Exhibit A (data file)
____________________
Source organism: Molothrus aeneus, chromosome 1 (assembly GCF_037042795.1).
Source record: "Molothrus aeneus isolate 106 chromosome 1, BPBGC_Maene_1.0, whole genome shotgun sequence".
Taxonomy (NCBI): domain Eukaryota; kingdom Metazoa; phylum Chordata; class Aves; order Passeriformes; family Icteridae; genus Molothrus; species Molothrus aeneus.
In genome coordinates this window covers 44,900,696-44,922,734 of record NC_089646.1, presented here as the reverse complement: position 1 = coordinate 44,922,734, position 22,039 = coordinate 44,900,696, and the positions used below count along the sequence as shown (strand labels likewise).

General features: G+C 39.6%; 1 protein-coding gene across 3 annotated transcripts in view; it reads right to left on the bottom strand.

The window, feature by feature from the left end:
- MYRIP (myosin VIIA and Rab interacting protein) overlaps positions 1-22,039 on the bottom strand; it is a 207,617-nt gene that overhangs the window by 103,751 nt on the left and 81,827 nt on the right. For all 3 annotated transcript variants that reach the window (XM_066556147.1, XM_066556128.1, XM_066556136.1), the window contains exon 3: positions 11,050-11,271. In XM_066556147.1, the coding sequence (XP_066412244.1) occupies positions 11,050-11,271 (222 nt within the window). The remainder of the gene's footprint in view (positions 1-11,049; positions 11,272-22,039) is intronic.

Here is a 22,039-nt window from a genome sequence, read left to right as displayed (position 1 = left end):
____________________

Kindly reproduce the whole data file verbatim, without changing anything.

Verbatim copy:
Source organism: Molothrus aeneus, chromosome 1 (assembly GCF_037042795.1).
Source record: "Molothrus aeneus isolate 106 chromosome 1, BPBGC_Maene_1.0, whole genome shotgun sequence".
Taxonomy (NCBI): domain Eukaryota; kingdom Metazoa; phylum Chordata; class Aves; order Passeriformes; family Icteridae; genus Molothrus; species Molothrus aeneus.
In genome coordinates this window covers 44,900,696-44,922,734 of record NC_089646.1, presented here as the reverse complement: position 1 = coordinate 44,922,734, position 22,039 = coordinate 44,900,696, and the positions used below count along the sequence as shown (strand labels likewise).

General features: G+C 39.6%; 1 protein-coding gene across 3 annotated transcripts in view; it reads right to left on the bottom strand.

The window, feature by feature from the left end:
- MYRIP (myosin VIIA and Rab interacting protein) overlaps positions 1-22,039 on the bottom strand; it is a 207,617-nt gene that overhangs the window by 103,751 nt on the left and 81,827 nt on the right. For all 3 annotated transcript variants that reach the window (XM_066556147.1, XM_066556128.1, XM_066556136.1), the window contains exon 3: positions 11,050-11,271. In XM_066556147.1, the coding sequence (XP_066412244.1) occupies positions 11,050-11,271 (222 nt within the window). The remainder of the gene's footprint in view (positions 1-11,049; positions 11,272-22,039) is intronic.

Here is a 22,039-nt window from a genome sequence, read left to right as displayed (position 1 = left end):